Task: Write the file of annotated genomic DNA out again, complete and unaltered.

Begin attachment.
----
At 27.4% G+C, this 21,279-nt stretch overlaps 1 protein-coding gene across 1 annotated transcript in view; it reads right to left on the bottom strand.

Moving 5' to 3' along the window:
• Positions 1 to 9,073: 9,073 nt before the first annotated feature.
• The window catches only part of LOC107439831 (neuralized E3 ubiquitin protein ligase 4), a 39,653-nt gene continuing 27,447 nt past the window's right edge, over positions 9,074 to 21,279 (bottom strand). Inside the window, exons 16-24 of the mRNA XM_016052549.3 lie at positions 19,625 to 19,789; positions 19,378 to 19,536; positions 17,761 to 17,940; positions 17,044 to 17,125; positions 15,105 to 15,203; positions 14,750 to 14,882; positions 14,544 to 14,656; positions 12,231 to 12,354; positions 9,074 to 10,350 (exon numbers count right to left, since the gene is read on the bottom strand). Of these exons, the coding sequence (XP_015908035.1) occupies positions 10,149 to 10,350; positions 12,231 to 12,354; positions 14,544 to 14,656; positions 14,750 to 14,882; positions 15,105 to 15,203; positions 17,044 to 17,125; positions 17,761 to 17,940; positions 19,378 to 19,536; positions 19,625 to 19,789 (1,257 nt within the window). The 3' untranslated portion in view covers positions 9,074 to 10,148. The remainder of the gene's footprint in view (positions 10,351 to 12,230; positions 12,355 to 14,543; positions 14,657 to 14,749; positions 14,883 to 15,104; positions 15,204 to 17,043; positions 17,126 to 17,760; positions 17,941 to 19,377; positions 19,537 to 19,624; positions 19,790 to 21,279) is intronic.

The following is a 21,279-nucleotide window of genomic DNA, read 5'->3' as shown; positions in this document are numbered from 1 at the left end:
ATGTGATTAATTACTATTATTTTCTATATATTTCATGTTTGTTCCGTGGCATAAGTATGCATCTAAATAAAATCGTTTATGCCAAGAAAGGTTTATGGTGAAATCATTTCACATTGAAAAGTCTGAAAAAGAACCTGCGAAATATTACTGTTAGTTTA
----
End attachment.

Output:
At 27.4% G+C, this 21,279-nt stretch overlaps 1 protein-coding gene across 1 annotated transcript in view; it reads right to left on the bottom strand.

Moving 5' to 3' along the window:
• Positions 1 to 9,073: 9,073 nt before the first annotated feature.
• The window catches only part of LOC107439831 (neuralized E3 ubiquitin protein ligase 4), a 39,653-nt gene continuing 27,447 nt past the window's right edge, over positions 9,074 to 21,279 (bottom strand). Inside the window, exons 16-24 of the mRNA XM_016052549.3 lie at positions 19,625 to 19,789; positions 19,378 to 19,536; positions 17,761 to 17,940; positions 17,044 to 17,125; positions 15,105 to 15,203; positions 14,750 to 14,882; positions 14,544 to 14,656; positions 12,231 to 12,354; positions 9,074 to 10,350 (exon numbers count right to left, since the gene is read on the bottom strand). Of these exons, the coding sequence (XP_015908035.1) occupies positions 10,149 to 10,350; positions 12,231 to 12,354; positions 14,544 to 14,656; positions 14,750 to 14,882; positions 15,105 to 15,203; positions 17,044 to 17,125; positions 17,761 to 17,940; positions 19,378 to 19,536; positions 19,625 to 19,789 (1,257 nt within the window). The 3' untranslated portion in view covers positions 9,074 to 10,148. The remainder of the gene's footprint in view (positions 10,351 to 12,230; positions 12,355 to 14,543; positions 14,657 to 14,749; positions 14,883 to 15,104; positions 15,204 to 17,043; positions 17,126 to 17,760; positions 17,941 to 19,377; positions 19,537 to 19,624; positions 19,790 to 21,279) is intronic.

The following is a 21,279-nucleotide window of genomic DNA, read 5'->3' as shown; positions in this document are numbered from 1 at the left end:
ATGTGATTAATTACTATTATTTTCTATATATTTCATGTTTGTTCCGTGGCATAAGTATGCATCTAAATAAAATCGTTTATGCCAAGAAAGGTTTATGGTGAAATCATTTCACATTGAAAAGTCTGAAAAAGAACCTGCGAAATATTACTGTTAGTTTA